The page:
My sister was born while I was in Kindergarten – December 1993. my mom brought my infant sister into class a few months later for “choice time.” Not sure why but with some kids, crayola markers and a giant roll of paper we traced her body. She was a squirmy baby and I’m not sure how it worked or why tracing an infant seemed like a good idea but I remember that my friend Basam was particularly gentle and caring with her. I’m sure there were other kids involved but I can only remember Basam and my mom. The drawing was on a huge roll of paper and had a strange misshapen baby outline surrounded by other less human scribbles. We had the drawing for a long time – it was important to me and my parents – bizarre archive- I’m not sure if it’s still somewhere in their house. Hoping it is.
Some parents also shared their memories of their child’s kindergarten year –
I remember the first curriculum night. I don’t know what I expected but I was blown away by the range and depth of the techniques used to support literacy. I guess I had some fantasy of phonics and memorizing the alphabet, and I remember my mind being blown about how language emerges in different ways with different kids. I have forgotten all but the feeling of excitement that someone (you) actually had a method to the madness. The one thing that has stayed with me (probably because it was a visual) that you had an outline of a word – that the pure shape of a word was one of the many ways to begin decoding. I will never forget that.
I have a memory of a writers’ workshop publishing party. This may have been from first grade and I am sure that I have embellished it in my mind for comic effect. The kids happily publishing real life, unvarnished reflections of the messy side of Park Slope home lives. Literally revealing the ‘dirty laundry’ at home. All the parents dressed up and on good behavior while their kids were publishing accounts that were not so dressed up. ‘Out of the mouths of babes.’ I remember being a little disappointed and relieved that Vicky only ever wrote about rainbows. There was not much insight there, except that I think that she really liked doing the illustrations and she knew that she had a good solid 6 pages of copy (blue, green, yellow, orange, red, violet).
One thing that comes to mind immediately is the self-portrait that my son drew with his bird on his head. I loved the self-portraits the children made. Hanging along the walls of the classroom , they made the room belong to the children. I also loved them because drawing was a medium in which my son felt “good at something”. He was shy then and seemed to stand back while the girls in the class danced around, comfortable in their outfits and friendships. I often felt that boys were pushed to the back at 321 (I also have daughters), in efforts to compensate for previous limitations.
I also remember the play “Three Billy Goats Gruff”, with its imaginative props. There was a lot going on in that classroom.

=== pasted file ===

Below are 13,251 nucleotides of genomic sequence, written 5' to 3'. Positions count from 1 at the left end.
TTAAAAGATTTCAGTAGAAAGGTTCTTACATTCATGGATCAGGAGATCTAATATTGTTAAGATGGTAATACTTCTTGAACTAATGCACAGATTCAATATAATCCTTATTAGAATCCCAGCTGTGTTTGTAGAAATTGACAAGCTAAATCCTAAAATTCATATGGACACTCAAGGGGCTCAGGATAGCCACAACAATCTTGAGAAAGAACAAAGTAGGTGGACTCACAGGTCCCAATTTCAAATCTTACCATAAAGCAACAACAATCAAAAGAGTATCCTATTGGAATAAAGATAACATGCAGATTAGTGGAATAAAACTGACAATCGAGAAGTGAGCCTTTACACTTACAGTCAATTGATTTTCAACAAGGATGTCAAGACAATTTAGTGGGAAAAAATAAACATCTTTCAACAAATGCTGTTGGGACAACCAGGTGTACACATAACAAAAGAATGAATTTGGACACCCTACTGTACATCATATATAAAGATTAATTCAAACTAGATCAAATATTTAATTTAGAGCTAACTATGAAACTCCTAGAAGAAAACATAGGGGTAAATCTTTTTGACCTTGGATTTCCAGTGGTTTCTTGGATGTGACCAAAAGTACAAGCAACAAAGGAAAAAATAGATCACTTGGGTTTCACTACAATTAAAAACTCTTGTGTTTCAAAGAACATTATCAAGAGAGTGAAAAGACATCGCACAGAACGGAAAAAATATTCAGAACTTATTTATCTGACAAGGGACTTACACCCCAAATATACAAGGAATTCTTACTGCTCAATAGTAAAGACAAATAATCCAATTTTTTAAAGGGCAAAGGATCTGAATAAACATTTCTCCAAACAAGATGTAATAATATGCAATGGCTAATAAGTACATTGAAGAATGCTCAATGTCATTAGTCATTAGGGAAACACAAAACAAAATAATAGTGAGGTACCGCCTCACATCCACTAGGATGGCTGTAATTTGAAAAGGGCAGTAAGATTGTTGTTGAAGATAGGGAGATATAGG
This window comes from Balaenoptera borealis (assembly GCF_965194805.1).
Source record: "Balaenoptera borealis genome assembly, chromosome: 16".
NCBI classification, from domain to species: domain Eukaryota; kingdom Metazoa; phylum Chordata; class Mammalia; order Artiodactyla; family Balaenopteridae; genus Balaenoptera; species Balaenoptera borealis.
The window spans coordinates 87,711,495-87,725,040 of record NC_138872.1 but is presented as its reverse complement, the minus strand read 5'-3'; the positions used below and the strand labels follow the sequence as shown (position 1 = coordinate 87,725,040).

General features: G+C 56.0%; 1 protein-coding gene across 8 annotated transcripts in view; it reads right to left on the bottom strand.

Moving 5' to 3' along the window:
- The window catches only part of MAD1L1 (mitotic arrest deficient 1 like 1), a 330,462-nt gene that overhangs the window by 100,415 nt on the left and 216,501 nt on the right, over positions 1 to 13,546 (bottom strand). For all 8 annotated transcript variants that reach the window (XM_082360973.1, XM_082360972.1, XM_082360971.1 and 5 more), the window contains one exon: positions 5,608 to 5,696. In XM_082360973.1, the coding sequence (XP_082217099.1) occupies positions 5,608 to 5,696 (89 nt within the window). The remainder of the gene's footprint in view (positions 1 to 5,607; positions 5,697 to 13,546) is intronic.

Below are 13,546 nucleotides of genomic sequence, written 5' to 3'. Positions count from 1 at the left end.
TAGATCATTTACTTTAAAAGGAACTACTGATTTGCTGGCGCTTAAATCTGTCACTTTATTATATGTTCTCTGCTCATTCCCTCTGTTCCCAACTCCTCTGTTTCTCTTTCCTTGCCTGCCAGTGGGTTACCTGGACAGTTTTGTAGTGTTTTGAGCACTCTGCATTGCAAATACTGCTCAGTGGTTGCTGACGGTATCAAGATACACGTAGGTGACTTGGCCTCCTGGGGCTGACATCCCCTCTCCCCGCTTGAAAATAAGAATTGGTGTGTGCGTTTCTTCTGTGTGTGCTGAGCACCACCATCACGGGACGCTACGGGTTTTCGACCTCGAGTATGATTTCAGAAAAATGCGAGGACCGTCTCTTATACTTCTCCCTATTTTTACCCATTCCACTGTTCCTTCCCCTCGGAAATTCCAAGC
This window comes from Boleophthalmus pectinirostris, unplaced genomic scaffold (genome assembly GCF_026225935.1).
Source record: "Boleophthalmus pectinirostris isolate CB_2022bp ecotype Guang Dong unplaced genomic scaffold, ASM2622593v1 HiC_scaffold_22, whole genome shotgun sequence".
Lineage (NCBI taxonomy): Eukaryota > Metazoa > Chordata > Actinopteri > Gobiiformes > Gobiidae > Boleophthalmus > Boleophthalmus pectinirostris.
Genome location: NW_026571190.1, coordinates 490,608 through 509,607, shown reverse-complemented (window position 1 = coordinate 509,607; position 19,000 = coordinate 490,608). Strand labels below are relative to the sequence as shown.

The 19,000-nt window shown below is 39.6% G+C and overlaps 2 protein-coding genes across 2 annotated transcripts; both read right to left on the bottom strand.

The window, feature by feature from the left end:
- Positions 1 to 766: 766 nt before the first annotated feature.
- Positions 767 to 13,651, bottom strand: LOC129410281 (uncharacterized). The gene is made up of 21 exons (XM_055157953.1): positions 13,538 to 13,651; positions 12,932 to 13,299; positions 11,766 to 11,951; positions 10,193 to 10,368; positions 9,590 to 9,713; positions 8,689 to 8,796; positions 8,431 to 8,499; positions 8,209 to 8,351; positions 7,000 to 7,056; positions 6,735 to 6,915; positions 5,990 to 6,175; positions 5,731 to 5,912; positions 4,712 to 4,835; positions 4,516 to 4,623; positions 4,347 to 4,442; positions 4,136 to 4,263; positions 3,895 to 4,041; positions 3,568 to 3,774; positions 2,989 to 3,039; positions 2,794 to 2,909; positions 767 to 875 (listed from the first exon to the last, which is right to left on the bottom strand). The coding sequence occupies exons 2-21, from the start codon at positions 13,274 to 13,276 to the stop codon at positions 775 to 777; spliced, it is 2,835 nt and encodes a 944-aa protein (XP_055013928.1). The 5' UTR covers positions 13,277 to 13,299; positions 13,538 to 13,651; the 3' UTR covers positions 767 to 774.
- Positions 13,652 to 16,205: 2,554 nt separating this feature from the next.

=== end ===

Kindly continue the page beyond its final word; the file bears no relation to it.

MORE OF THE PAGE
Renee, I can’t distinguish between kindergarten and 1st grade because you looped with the kids, but here are a few memories:
· The class singing Pete Seeger’s “Sailing Down My Golden River” for a performance for parents. As a result, that song, whenever I hear it, brings me to tears.
· Moriah Shapiro doing some kind of performance (maybe year-end) and you announcing that we’d all be seeing her on Broadway in a few years.
· Realizing that David had learned to read by identifying words (as opposed to sounding them out) when we took him to DC and, as the metro train pulled into a station, he said, “Look Mom, it’s Friendship Heights.” Humorously, he currently lives about two stops away from that station.
· Last but not least, the bridges project. Wherever we traveled during and afterward, David would identify the kind of bridge we were seeing. I recall accompanying the class on the trip to the Brooklyn Bridge and still have on my fridge a dog-eared photo of the entire class on the bridge. Eerily, it shows the two world trade towers in the background.
Unfortunately, I can’t add anything to what Susan has said here. It’s so long ago! But I can say that choice time was a brilliant thing, and clearly left an impression on David. (I believe we told you the story of how “choice time” was the punch line he used in an improv skit recently and he was surprised that it fell flat – because, as he discovered, he was the only one who had experienced it.)
Giving the kids the notion from an early age that at least part of their time is self directed, fun learning is such a gift to them.
Singing, playing outdoors, building with blocks, reading in the refrigerator-box cozy room, napping, poetry, dramatic play, Choice Time, our turtle, trips, bridge study, plays, Backwards Day, and more singing, singing, singing…a rainbow of kindergarten memories.
What kind of memories will we give to the children who attend kindergarten during the No Child Left Behind and Race to the Top years? Let’s think about that and then take some positive action to stop this craziness. Let’s return childhood to children. They will turn out to be wonderful young adults! As William Crain wrote in Reclaiming Childhood (Henry Holt and Company, 2003) ” ...Schools should respect the child’s spontaneous interests and natural ways of learning. They should repect the child’s enthusiasm for physical activities, creative projects, the arts, and play, and they should give children opportunities to learn through these activities.”